Wednesday, June 13, 2012

Symposium: Women Working with Clay, Day 3

I am overwhelmed by this day. Too much to assimilate means too much to talk about. Photos, instead.

Donna Polseno's thrown & altered covered pot

Another of Donna's...

Ellen Shankin's covered jar- I loved seeing this made in all its stages.

Seeing Ellen add and form this handle was actually a highlight of my day. 

Mary Barringer's Bowl (love this shot of it)

Lisa Clague, adding a drape of slip-covered fabric to her sculpture.

Tip Toland's sculpture grew and changed- amazing to watch.

But another highlight of my day was when my new friend Marita Early gave me a salt-fired pendant she'd made, strung on a cord. I was touched and delighted to wear it.

Tuesday, June 12, 2012

Symposium: Women Working with Clay, Day 2

Today was FULL.

First thing was introductions. We all stood in turn and said our names and something about ourselves. We are only 44 attendees, so this was easy. It's always fun to meet other potters.

After that, our five presenters demonstrated technique. They were in two studios, and we could come and go as we wanted to see whomever in either room. They did the first part today in the morning, and the second part after lunch.
Lisa Clague
Lisa Clague built the first part of her sculpture from big, flattened coils of clay. As she builds the piece she draws on it, butters the surface with slip in places, and sometimes (see the small sculpture at her elbow) incorporates metal objects. She will add the head tomorrow. I think it will surprise you.

Tip Toland
Tip Toland built much of the head and shoulders of a figure. She will continue tomorrow, too. Along the way she explained proportion and structure of the human head. She was so funny and charming, it will be a contrast to see the finished piece, which will tend, she told us, toward melancholia. She added that her sculpture tends toward the dark side. If you find her work online, you will know what she means.

Ellen Shankin
In the second studio, Ellen Shankin threw pots. Throwing is the technique closest to my heart, which I use most. but every potter has his or her own influences and style, and it is really a blast to see Ellen's. Here are some of the Phase 1 pots, to be assembled or altered or added to tomorrow in Phase 2:

In the same studio as Ellen Shankin, Mary Barringer worked on slab pieces. 
Mary Barringer

Mary doesn't use much color, but builds up lots of surface intensity with texture and thin washes of glaze. Her forms are simple and rely a great deal on individual nuance to give them strength. Throughout her presentation, she tried at length to talk about her objects and their meanings. It is difficult to express the ideas within objects. As editor of Studio Potter, she is always thinking through ideas that frame the "language of clay." I found it challenging to assimilate some of her ideas. I am not used to thinking in this way.

Donna Polseno
While Ellen and Mary were two in this session in the first part of the day, Donna Polseno joined them after lunch to make three presenters in this studio. Donna teaches at Hollins University, and organized this symposium. She slipcasts her forms (from original pieces she makes herself) to obtain the right shapes, then adds to the cast pieces with additional parts. These lively forms are sometimes vessel, sometimes form, and sometimes a hybrid. 

After this, the whole group had a writing session where we wrote an ode to something. Mine was to my studio, and boy, does it need revising.  I missed most of this, as it happens, because I was so tired from all the information I was absorbing that I slipped out to my room and took a brief nap.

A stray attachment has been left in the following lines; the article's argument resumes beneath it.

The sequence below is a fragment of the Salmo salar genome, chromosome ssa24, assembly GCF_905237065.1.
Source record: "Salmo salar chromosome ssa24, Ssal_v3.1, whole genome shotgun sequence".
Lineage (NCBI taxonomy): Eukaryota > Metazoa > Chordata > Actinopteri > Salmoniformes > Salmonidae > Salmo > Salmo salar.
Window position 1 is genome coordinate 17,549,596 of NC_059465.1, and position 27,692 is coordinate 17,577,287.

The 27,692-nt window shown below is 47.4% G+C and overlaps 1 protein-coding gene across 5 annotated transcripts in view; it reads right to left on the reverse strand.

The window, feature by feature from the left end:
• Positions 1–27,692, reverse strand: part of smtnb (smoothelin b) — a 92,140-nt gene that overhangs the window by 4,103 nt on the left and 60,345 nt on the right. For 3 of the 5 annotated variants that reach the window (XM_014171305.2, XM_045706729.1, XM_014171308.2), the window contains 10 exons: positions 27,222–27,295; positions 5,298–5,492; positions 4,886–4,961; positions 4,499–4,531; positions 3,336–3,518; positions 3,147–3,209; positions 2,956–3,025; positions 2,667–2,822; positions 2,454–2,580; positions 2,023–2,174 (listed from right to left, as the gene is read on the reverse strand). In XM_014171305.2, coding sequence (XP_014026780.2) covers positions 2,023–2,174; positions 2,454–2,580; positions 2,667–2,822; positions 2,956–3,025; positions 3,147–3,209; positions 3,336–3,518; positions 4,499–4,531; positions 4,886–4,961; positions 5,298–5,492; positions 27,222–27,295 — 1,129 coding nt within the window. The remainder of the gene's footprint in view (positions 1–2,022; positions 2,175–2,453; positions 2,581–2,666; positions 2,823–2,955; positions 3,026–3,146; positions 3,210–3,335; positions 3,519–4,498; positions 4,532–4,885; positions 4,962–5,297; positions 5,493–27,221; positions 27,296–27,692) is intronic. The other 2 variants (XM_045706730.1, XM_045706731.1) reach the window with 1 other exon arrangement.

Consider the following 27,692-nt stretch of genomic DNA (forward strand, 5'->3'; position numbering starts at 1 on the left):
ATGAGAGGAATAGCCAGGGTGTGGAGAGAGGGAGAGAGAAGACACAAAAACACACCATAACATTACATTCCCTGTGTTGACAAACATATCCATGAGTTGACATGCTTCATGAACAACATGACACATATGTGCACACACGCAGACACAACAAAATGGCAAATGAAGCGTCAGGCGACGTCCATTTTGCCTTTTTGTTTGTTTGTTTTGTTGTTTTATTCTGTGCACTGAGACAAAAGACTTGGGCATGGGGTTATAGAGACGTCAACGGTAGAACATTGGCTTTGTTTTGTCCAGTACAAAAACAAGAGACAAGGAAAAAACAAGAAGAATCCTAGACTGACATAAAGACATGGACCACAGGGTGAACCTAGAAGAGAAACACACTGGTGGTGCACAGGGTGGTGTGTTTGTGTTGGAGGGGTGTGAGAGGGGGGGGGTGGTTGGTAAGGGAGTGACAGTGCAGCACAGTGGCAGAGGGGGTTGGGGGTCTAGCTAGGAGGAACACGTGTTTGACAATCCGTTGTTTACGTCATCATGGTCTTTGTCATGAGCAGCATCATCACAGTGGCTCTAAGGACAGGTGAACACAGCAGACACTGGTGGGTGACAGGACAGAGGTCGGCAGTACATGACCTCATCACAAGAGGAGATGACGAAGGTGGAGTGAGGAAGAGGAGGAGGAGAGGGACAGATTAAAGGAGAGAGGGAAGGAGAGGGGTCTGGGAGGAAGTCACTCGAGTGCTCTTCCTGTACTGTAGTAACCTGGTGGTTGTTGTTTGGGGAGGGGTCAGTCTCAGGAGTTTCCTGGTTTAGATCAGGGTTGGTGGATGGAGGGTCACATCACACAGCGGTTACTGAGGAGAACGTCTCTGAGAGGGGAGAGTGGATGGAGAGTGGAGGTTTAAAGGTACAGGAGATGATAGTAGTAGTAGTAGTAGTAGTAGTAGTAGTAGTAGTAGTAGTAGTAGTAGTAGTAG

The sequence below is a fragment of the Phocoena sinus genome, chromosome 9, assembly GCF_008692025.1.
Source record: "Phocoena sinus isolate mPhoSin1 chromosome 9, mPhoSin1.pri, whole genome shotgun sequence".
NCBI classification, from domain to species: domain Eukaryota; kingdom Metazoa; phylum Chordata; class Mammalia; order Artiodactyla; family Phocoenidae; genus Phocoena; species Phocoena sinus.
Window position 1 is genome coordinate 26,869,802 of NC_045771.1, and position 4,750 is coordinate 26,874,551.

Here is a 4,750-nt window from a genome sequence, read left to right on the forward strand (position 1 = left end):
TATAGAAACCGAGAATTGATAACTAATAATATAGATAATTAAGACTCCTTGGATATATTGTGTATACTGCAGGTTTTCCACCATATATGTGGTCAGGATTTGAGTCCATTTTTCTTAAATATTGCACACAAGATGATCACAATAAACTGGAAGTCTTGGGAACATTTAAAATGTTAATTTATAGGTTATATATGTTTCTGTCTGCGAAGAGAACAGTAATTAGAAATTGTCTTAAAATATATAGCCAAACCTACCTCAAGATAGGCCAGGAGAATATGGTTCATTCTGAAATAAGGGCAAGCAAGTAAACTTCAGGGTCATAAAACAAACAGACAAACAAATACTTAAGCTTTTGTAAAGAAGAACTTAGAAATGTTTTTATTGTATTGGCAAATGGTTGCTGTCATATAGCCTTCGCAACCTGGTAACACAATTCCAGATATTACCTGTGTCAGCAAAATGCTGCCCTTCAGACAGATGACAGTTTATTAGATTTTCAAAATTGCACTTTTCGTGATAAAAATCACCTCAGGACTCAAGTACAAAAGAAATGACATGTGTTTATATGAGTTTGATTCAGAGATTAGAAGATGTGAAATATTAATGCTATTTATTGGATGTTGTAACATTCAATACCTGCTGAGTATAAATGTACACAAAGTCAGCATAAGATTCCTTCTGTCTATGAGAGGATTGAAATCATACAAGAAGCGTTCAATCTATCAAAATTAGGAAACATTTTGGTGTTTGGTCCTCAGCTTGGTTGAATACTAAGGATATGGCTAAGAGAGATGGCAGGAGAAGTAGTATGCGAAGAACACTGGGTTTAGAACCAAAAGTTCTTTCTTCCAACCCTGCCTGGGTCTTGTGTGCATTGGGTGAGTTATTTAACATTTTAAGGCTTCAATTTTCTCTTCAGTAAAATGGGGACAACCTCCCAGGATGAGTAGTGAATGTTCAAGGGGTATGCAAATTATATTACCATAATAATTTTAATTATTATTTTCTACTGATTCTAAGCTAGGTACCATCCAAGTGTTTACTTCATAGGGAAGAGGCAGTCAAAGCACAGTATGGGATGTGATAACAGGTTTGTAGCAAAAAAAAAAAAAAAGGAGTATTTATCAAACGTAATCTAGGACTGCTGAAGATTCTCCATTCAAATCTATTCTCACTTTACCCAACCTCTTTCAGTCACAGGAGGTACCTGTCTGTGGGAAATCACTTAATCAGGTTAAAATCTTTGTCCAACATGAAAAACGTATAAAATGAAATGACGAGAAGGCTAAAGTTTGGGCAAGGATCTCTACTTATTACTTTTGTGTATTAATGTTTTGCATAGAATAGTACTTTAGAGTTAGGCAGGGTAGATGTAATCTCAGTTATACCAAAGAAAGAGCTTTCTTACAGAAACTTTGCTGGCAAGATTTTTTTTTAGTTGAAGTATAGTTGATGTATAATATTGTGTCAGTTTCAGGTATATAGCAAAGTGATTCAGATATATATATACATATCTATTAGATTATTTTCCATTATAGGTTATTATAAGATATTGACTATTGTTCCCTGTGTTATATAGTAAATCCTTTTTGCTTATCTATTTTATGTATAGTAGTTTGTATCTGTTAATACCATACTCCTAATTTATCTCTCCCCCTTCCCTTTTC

In the evening, after dinner, the presenters gave a slide show with photos of their work. It was very telling to hear influences that formed phases of their potting lives. I was heartened by something Ellen Shankin said, in reference to the shows of a group of potters in Virginia, Sixteen Hands, of which she is part. She said, "We were all 25 years into this before we tried to get people to find us." 

Hmm. I started my studio in 1987. It's a happy quarter century in clay for me. Who knows where next year will find my work?

Monday, June 11, 2012

Symposium: Women Working with Clay, Day 1

What is more convivial than a meeting of minds to discuss a topic we are all passionate about? There is no point in being shy and reserved. So I'm yawping my potterly head off to folks from all over the place, and they are doing just the same with me. We are at Hollins University, in Roanoke, Virginia, at a Women Working with Clay symposium. Just to enrich the atmosphere still more, we coincide with a poets symposium. The conversations have been so good. But I will save discussions with the poets perhaps for another day, or another blog.

I took some pictures at the end of the day, of pots by a couple of the people who will discuss and demonstrate techniques tomorrow, Wednesday and Thursday. The old conundrum exists. How am I to take even adequate photos (2-D) of these 3-D items? They are never as good in photos as they are in person. But here are a few that I loved, anyhow.

I walked into the exhibition room and fell weirdly in love at first sight with this wonderful pagoda-ish covered jar by Ellen Shankin. She kind of blew me away in general with her work.
(Pardon the awkward shadow. I couldn't take the time and space to set up the shoot.)

Then there were these by Donna Polseno:

They are two of the numerous beauties she has there. Donna teaches at Hollins, and coordinated the symposium.

More tomorrow!

Thursday, June 7, 2012

Tulipieres, Part II

I did mention that the tulipieres had only gone through one step in the creative process, though you may have thought you "got the picture." 

To quote Yogi Berra, “It ain’t over till it’s over.”  So…it ain’t over. Welcome to stage 2.

Tulipiere 1, now with “tulip spouts” attached, two views:

tulipiere 1, stage 2, side view
tulipiere 1, stage 2, front view

 Tulipiere 1 started with two rim openings, and now has four places to put flowers. Tulipiere 2 started with three openings, which have now grown to seven: